Inside the mind of a writer www.scskillman.co.uk

Posts tagged ‘Jane Austen’

A Passionate Spirit in Lancaster Alumni Magazine

A Passionate Spirit is featured in the latest edition of “STEPS” the Lancaster University alumni magazine online.

The picture below was taken on Box Hill, in Surrey, on a recent visit.

I have happy memories of Box Hill from my childhood, as I was born and brought up in Kent. This is a landscape which has aroused love and feelings of spiritual wellbeing in many.

This time I couldn’t help but recall once again one of the most famous scenes in fiction; the picnic which takes place in Jane Austen’s novel Emma, when Emma allows her irritation with Miss Bates to overcome her forbearance… provoking a reaction from Mr Knightley which makes Emma realise for the first time how much she cares for his opinion of her.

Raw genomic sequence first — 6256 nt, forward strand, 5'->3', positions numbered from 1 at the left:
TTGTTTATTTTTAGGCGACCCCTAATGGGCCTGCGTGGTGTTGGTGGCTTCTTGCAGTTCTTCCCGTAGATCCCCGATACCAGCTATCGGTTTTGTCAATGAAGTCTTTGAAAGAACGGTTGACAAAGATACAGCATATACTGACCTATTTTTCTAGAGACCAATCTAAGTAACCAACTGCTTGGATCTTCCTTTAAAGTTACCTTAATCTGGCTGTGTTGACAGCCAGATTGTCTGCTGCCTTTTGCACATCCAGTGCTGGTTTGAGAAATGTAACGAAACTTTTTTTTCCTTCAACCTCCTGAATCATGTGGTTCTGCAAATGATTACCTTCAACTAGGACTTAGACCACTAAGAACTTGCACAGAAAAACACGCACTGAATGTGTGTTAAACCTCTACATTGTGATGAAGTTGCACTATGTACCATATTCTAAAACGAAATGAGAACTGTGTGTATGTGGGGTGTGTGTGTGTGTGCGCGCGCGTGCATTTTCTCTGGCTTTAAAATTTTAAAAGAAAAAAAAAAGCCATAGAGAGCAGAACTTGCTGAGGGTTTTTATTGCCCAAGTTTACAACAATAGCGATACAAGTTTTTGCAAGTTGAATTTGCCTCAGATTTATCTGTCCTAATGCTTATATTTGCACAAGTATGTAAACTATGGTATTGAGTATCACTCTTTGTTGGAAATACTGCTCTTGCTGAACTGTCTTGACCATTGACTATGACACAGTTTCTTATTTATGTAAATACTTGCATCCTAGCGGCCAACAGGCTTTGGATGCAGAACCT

And, curiously, Emma was the subject of my very first English Literature seminar at Lancaster, when I was pounced upon and challenged to mount an argument in defence of Jane Austen’s literary reputation. I had much less insight into human psychology then than I do now, having spent many more years observing people and relationships and the many ironies of this life; and (to my eyes at least) I failed miserably on that occasion!

A fitting literary scene, then, for an author photo to go alongside my Lancaster University alumni article.

Author Sheila Skillman at Box Hill, Surrey, January 2016

 

Find the article here

The Therapeutic Journey of the Fictional Hero or Heroine

Recently I came upon an article in The Psychotherapist magazine which highlights the close parallels between the novel and the process of psychotherapy.

In her article Psychotherapy and the Novel, in issue 56 Spring 2014 edition, the author (therapeutic counsellor Rosamond Williams) makes the point that only the novel (of all the narrative art forms) offers a parallel detail to the process of psychotherapy, in the exploration of relationships, thoughts and feelings.